When it comes to getting the most out of the web, any SEO agency will naturally put its efforts into link building, with a reasonable amount of on-page website optimisation as well. However, there are a few things that often get ignored as a result.
Specifically, when it comes to on-page developments, agencies strive to ensure pages catch keywords, display content clearly and offer the reader a valuable experience. What they often don’t do is consider their navigation, searching and linking opportunities.
So, let’s see just how and why these areas matter.
The most basic assumption of SEO is that external, do-follow links are important, while few else are. Yet, in all actuality, no-follow links have a purpose. Likewise, your internal links serve a purpose, even if it’s not helping improve your visibility on search engines.
First of all, such links help navigation, as users can quickly link to relevant pages, if interested. Threading links throughout the site also establishes the website hierarchy, as pages are connected more and more deeply.
Yet, while there are many benefits to internal links, the best is to use them to link to deeper, niche pages. When Google crawls internal links, these links tell the bots these pages are important. Your landing pages and home page are likely already established (after all, Google is in the middle of crawling your website), so these links ensure the most important and relevant niche pages don’t get ignored, either.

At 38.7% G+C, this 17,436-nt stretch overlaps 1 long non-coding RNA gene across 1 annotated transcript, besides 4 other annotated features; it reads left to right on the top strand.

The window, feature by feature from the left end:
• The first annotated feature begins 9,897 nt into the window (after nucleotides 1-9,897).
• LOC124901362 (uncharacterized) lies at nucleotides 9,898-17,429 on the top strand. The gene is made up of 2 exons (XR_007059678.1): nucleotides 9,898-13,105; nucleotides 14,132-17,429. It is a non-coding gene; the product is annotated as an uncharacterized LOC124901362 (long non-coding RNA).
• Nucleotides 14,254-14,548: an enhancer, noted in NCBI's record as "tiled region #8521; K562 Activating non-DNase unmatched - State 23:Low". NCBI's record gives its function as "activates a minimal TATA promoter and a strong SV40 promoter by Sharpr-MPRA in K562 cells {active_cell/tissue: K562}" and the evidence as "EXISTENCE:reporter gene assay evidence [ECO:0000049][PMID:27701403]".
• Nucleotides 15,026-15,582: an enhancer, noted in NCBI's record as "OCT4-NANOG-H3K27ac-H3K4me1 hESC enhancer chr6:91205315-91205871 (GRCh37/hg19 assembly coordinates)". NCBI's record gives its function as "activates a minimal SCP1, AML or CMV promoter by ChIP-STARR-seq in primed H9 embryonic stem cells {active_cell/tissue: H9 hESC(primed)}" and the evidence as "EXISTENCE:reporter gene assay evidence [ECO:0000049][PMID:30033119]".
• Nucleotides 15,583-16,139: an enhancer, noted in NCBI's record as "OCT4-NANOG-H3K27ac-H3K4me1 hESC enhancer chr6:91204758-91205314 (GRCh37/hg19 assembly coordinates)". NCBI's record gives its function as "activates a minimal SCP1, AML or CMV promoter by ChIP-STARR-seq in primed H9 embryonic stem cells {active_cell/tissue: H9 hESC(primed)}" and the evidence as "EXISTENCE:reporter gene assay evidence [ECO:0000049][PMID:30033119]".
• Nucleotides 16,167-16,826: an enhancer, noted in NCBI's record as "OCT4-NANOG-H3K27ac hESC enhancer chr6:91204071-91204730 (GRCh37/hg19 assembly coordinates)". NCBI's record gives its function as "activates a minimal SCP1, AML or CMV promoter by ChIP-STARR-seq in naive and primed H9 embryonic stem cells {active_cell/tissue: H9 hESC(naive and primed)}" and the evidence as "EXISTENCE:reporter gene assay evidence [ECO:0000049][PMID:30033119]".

If a user wants a specific product or piece of information, a well optimised site will naturally show up in search results with the right page. However, this is often for long-tail keywords. Outside of this, people are most often drawn to a small handful of landing pages, often relying on internal navigation to move any deeper.
There are many ways to quantify internal search behaviour and doing so can help identify any weak flaws. If a user can’t find what they’re looking for because of an ineffective internal search, they can often assume such products, information or content just isn’t available on your site. This, in turn, can lead them to go elsewhere.
One of the most common metrics is the click through rate, or CTR. People are already on your site, so it’s not an issue of visibility (you’re only competing with yourself). If users quickly see the content that fits their query – through a clear heading, for instance – this will often lead to a higher CTR. You can use this data to find the queries that are failing. Either you don’t have a dedicated page – in which case, you should consider adding it – or its not matching with these searchable keywords.
How Important Is This?
Ultimately, many will argue this isn’t as important as SEO, yet it often follows after your SEO efforts. If you’re getting people to your website, you should be doing everything possible to keep them there. Good internal links and search capabilities go hand in hand with good internal content and website design. It’s something that is easy to implement but, if you overlook it, can give you a strong disadvantage.